Meet Tom Hurley, New Associate Dean for Research and Graduate Studies
Tom Hurley, PhD, is the new associate dean for research and graduate studies at Indiana University School of Medicine, home to a combined total of nearly 600 graduate students and postdoctoral researchers.
Dr. Hurley is a professor of biochemistry and molecular biology and interim-chair of the Department of Biochemistry and Molecular Biology at IU School of Medicine, a Chancellor’s Professor at Indiana University-Purdue University Indianapolis (IUPUI), and a leader of the IU Precision Health Initiative. He earned a PhD in biochemistry from IU and completed postdoctoral training at the Johns Hopkins University School of Medicine. He joined the IU School of Medicine faculty in 1992.
In his role as an associate dean, Dr. Hurley, who began his new duties Sept. 1, will lead the school’s graduate and postdoctoral training programs, including the Graduate Division. Read on to learn more about Dr. Hurley and his vision for IU School of Medicine research and graduate studies.
Q: What inspired you to pursue biomedical research as a career, and what do you find most interesting or rewarding about it?
Dr. Hurley: I spent the summer between my junior and senior year in college conducting research. I found that it was one of the few things I was so interested in and committed to that I would lose track of time and work well past what was required. I still find that uncovering the basic principles by which biological processes function is fascinating and gives me a tremendous sense of accomplishment.
Q: What research projects are you currently working on?
A: My laboratory works on two very different biological problems, but the methods applied are similar. We investigate how the three-dimensional structure of enzymes dictate their function and apply that knowledge to the discovery and development of drug-like molecules that can be used to alter their function in situations where their actions contribute to diseases. My research is necessarily collaborative and I have excellent collaborators, both here at IU with Drs. Peter Roach and Anna DePaoli-Roach and at the University of Michigan and Northwestern University. The broad areas of research are related to excess glycogen accumulation seen with in-born errors of glucose metabolism and, separately, the contributions of aldehyde dehydrogenases to the ability of cancer initiating cells to survive chemotherapies and re-initiate tumor formation.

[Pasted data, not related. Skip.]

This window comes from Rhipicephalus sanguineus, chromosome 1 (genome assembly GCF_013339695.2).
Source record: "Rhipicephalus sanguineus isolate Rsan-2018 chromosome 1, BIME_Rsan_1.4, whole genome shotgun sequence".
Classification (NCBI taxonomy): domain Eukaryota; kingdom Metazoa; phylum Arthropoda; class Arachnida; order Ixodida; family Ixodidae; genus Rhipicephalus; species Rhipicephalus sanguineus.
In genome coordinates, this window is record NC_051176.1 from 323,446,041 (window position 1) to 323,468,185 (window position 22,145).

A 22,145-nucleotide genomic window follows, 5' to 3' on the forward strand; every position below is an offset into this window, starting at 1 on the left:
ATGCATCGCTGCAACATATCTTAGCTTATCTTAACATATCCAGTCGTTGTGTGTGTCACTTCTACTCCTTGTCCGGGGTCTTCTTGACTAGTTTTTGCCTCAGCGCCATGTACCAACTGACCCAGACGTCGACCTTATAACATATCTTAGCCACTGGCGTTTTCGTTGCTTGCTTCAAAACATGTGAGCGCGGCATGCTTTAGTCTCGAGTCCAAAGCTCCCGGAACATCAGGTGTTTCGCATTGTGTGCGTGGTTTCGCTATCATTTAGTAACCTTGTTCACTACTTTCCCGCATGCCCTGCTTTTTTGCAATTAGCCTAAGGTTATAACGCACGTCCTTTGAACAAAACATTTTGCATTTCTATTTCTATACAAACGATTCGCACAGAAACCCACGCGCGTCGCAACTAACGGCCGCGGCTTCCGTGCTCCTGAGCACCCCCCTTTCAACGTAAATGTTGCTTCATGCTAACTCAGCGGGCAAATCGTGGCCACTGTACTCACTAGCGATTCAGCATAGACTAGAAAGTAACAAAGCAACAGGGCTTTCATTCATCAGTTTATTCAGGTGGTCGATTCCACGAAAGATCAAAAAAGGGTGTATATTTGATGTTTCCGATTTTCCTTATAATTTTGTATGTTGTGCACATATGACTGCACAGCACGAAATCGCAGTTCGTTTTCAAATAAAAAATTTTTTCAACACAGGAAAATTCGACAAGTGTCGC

We hope that our discoveries and the development of our new chemical tools will uncover new therapies for glycogen storage diseases and, separately, explain why some cancer-initiating cells survive chemotherapy and lead to tumor recurrence. If we can block this ability, we can increase the effectiveness of the initial chemotherapy and improve long-term survival rates.
Q: You graduated with a PhD from IU School of Medicine. What is it like to now lead the program that helped train you, and what are you most looking forward to about your new role as associate dean for research and graduate studies?
A: I’ve had a unique career path at IU School of Medicine, where I became not only a faculty member within the department from which I received my PhD, but also the interim-chair. Two of the department’s current faculty—Drs. Roach and Edenberg—were on my thesis committee. However, what I truly enjoy about IU is that I was always welcomed by the faculty and I have benefited from the excellent mentoring provided by a group of faculty that includes both Drs. Roach and Edenberg. I can never thank all the mentors with which I’ve interacted enough for their commitment to faculty development. I hope that I have been able to pass it on to others and now see an excellent opportunity to pay that experience forward with an even larger group of mentees.
Q: How do you plan to engage IU School of Medicine graduate students and postdocs in biomedical research?
A: I wish to thank Randy Brutkiewicz and the past associate deans of the Graduate Division for creating an effective program that strongly advocates for our trainees. My work will be made infinitely easier through their dedication to the graduate and post-doctoral trainees within the school.
A research university is simultaneously supportive of and supported by a vigorous, dedicated and diverse group of graduate students and postdoctoral trainees. My goal is to fully support both the mentors and trainees that are served by the Graduate Division and create a welcoming and engaging environment that allows the research at IU School of Medicine to thrive. I welcome the opportunity to sit down with the current trainees and faculty mentors within the individual graduate programs and work with them to improve the Graduate Division so that we can take the research and training programs here at the school to new heights.
Q: Do you have any advice for aspiring medical researchers?
A: I’m always drawn to paraphrasing President Teddy Roosevelt: “Nothing worth doing is easy.” There are no easy paths, but—for me—the rewards have always outweighed the sacrifices.
Q: When you’re not working, what are some of your favorite ways to take a break from the lab?
A: I enjoy biking and still occasionally ride to and from campus when my schedule permits. Tennis is another hobby and provides a competitive format that allows me to move my focus away from work. Lastly, I enjoy camping and hiking with my family. It’s a great way to relax, disconnect from work, connect with family and enjoy nature.